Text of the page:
Atrial fibrillation burden, the amount of time a patient spends in AF during a monitoring period, has been identified in the clinical community as an important measure for determining appropriate and effective therapeutic interventions to manage patients with AF and assessing stroke risk. The calculated AF burden is dependent on data available for analysis during the monitoring period. Since the most common type of AF occurs intermittently, long-term continuous patch-based monitoring more accurately measures AF burden because every heartbeat is recorded without interruption during the entire monitoring period. Corsano currently sponsors two AF Burden clinical trials, one in Amsterdam Medical center in collaboration with Cardiology Centra Netherlands and one at Basel University Hospital.

A study to determine the correlation between AF burden and the risk of stroke in patients was published in JAMA Cardiology in May 2018 [7]. Using this data in combination with electronic health record data from 1,965 patients at two large integrated health care delivery systems, the researchers concluded that an increase in the burden of AF is independently associated with a higher risk of ischemic stroke and arterial thromboembolism (“TE”) in patients who are not taking anticoagulant medication. An AF burden of 11.4% or higher was associated with more than three-fold increased risk for stroke or TE event after adjusting for either CHA2DS2-VASc or ATRIA scores, two tools physicians use to assess stroke risk.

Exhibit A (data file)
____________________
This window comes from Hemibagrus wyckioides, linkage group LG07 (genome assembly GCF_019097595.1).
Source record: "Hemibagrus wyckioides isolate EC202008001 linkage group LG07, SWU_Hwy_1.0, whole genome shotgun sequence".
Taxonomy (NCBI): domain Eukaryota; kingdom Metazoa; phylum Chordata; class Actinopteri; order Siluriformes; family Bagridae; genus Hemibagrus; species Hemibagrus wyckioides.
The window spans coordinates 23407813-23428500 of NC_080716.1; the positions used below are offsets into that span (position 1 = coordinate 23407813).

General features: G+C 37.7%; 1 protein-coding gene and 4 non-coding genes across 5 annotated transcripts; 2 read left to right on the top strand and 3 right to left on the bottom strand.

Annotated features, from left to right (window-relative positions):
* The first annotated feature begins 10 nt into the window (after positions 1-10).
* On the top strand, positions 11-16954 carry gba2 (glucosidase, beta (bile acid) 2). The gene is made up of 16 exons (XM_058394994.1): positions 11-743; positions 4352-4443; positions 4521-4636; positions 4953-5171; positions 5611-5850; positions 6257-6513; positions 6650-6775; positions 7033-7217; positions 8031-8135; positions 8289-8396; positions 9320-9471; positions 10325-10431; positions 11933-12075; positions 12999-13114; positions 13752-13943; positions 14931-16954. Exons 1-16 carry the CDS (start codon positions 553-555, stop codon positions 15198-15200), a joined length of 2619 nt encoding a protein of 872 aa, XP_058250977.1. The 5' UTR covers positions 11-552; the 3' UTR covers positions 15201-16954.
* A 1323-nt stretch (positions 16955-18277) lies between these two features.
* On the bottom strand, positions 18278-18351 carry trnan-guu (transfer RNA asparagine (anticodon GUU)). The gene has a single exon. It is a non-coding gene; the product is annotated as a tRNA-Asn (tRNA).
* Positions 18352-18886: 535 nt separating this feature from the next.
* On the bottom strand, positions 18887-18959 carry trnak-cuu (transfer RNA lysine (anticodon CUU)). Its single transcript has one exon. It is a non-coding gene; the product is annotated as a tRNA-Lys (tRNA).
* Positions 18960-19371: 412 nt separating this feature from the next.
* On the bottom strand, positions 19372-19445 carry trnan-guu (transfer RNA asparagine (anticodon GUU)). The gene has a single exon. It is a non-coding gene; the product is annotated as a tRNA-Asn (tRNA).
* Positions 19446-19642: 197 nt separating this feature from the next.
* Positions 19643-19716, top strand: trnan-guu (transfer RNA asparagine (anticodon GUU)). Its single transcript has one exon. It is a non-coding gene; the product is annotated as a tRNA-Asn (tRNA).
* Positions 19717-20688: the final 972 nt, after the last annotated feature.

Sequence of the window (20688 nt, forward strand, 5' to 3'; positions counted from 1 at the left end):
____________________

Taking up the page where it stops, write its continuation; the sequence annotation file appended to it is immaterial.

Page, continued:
1. Kirchhof et al., ESC Guidelines for the management of atrial fibrillation, European Heart Journal 2016
  2. Freedman, J Camm et al. Screening for Atrial Fibrillation. Circulation. 2017;135:1851-1867
  3. Wolf PA, et al., Atrial fibrillation as an independent risk factor for stroke: the Framingham Study. Stroke. 1991;22:983ñ988.
  4. Nichols M TN, Luengo-Fernandez R, Leal J, Gray A, Scarborough P, Rayner M European Cardiovascular Disease Statistics 2012. European Heart Network, Brussels, European Society of Cardiology, Sophia Antipolis 2012.
  5. Indranill Basu Ray, Sumit K. Shah; Formulating a More Comprehensive Stroke-Risk Evaluation Scale. Tex Heart Inst J 1 June 2018; 45 (3): 168–171.
  6. Bruce Ovbiagele, MD, MSc, MAS, FAHA, Chair; Larry B. Goldstein, MD, FAHA; Randall T. Higashida, MD, FAHA; Virginia J. Howard, PhD, FAHA; S. Claiborne Johnston, MD, PhD; Olga A. Khavjou, MA; Daniel T. Lackland, DrPH, MSPH, FAHA; Judith H. Lichtman, PhD; Stephanie Mohl, BA; Ralph L. Sacco, MD, MSc, FAHA; Jeffrey L. Saver, MD, FAHA; Justin G. Trogdon, PhD, Forecasting the Future of Stroke in the United States
  7. Reynolds K, Yang J, et al. Association of Burden of Atrial Fibrillation With Risk of Ischemic Stroke in Adults With Paroxysmal Atrial Fibrillation: The KP-RHYTHM Study. JAMA Cardiol. 2018;3(7):601–608. doi:10.1001/jamacardio.2018.1176